Born on this day in 1859, Sir Arthur Conan Doyle was a Scottish doctor in London who created master sleuth Sherlock Holmes. After writing numerous detective tales during the first few slow years of doctoring, Doyle left his practice in 1891 and began publishing a regular series of Holmes stories in The Strand.
April showers have finally given way to May flowers for most of our readers in the Northern Hemisphere, and May flowers are quickly giving way to June weeding of vegetable gardens. Between the end-of-May graduation parties and the summer fight against garden pests, don’t forget to stop and enjoy your flower of choice now and again.
To correctly solve the MAY FLOWER wordoku, make sure that every row, column, and 3x3 box contains the following letters exactly once [difficulty: a few posy nothings]:
When I was very young, my sister and I observed May Day by making paper baskets filled with violets and dandelions or lilacs and apple blossoms. We would hang them on neighbors’ and relatives’ doors and then ring or knock and run away. It was delightful.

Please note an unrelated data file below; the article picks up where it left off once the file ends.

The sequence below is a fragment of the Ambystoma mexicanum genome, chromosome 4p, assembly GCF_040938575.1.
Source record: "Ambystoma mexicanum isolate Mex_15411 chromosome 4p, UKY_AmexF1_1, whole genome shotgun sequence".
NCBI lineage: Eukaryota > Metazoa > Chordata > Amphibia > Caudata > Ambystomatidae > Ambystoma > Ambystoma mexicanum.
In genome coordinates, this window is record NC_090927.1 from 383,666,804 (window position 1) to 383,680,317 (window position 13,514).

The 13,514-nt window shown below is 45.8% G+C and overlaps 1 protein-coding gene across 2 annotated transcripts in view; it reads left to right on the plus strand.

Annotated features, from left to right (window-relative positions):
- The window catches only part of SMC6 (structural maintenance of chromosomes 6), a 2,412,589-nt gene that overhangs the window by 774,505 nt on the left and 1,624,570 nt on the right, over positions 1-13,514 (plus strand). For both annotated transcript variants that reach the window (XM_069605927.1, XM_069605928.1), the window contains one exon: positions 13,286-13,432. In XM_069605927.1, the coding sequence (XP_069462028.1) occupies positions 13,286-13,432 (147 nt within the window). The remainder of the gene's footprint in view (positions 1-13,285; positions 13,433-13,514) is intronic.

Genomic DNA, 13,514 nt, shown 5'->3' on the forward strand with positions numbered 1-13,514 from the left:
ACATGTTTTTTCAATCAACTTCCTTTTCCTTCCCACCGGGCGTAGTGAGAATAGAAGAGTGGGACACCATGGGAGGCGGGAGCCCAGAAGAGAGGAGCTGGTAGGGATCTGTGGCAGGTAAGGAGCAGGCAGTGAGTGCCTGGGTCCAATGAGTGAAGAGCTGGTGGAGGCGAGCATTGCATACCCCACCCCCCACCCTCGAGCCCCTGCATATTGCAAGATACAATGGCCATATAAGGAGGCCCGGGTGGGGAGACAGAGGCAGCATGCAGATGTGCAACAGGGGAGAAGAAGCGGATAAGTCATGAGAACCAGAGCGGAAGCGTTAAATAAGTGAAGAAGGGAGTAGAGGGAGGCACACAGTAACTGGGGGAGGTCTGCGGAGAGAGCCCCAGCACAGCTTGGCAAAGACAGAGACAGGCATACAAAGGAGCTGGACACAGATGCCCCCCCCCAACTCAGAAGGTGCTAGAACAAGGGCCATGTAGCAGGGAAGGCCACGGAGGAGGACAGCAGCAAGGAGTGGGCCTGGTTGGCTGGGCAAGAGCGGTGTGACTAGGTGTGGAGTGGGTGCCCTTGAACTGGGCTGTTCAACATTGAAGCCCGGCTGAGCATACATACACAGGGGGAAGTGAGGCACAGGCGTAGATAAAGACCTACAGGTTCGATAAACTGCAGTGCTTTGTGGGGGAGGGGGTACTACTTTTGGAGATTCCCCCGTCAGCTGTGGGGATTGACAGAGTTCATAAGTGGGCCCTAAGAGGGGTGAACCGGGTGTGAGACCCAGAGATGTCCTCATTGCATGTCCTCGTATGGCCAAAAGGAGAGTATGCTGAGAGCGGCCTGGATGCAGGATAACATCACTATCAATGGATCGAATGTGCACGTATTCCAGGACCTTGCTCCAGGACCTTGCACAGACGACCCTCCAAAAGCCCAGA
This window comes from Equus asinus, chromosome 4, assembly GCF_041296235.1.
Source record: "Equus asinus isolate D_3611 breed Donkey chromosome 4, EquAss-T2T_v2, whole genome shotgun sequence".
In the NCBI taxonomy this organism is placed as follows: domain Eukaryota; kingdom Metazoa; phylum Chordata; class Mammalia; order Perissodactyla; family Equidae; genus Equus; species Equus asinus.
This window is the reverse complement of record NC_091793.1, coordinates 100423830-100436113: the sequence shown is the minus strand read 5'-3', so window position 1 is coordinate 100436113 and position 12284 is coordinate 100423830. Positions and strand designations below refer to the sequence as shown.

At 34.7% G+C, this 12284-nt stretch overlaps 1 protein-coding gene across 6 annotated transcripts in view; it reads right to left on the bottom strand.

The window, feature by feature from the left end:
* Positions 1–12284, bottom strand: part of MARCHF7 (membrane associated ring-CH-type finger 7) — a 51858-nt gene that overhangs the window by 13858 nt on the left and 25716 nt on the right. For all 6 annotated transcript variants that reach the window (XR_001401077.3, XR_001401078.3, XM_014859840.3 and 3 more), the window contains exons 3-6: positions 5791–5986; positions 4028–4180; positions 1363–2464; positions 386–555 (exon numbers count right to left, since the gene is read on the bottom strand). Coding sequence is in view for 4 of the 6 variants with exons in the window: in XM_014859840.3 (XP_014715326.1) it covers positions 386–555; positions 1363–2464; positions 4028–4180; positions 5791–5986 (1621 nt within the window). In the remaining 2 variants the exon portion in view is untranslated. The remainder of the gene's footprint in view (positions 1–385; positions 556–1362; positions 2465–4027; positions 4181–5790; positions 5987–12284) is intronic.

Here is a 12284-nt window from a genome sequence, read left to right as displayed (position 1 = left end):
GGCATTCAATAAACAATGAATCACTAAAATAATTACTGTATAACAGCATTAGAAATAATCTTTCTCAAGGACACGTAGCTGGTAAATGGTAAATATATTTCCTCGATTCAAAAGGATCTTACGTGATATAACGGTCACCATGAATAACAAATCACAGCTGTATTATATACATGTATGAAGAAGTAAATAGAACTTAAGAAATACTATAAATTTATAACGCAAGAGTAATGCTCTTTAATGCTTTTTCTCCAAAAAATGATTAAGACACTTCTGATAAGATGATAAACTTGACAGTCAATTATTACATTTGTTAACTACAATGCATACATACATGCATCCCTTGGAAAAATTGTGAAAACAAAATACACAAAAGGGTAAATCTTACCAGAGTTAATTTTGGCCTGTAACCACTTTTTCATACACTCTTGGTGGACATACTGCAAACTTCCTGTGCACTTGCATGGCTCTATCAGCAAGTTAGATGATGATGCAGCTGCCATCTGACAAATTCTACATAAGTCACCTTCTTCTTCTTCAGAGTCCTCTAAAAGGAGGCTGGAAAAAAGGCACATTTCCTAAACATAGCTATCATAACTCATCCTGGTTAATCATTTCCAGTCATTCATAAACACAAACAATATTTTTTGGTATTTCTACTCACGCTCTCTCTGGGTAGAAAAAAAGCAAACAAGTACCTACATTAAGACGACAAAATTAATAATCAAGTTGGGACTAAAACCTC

Two hundred and fortyyears ago, April 18 and 19, 1775, the American Revolution began with a British order to seize or destroy weapons, a nighttime ride to warn Massachusetts patriots, and a morning confrontation on a village green.
March is never very springlike in my neck of the woods, but each year I hold out hope for a warm and verdant first day of spring. Today, I continue to hold out hope for next year. I come from a patient people. A patient, spring-loving people.
It has been several months since we’ve featured a wordoku here on the blog, but subscribers to the Copyediting newsletter now get one in every issue. If you aren’t a current subscriber, now is a great time to check it out — the April issue will be marking the 25th anniversary!
Every day is grammar day for copyeditors, but there’s something special about letting your word-nerd flag fly with fellow grammar celebrants on National Grammar Day. Here at Copyediting.com, we’re gearing up to help you March Forth! on March 4th to extol the beauty and mystery of our language.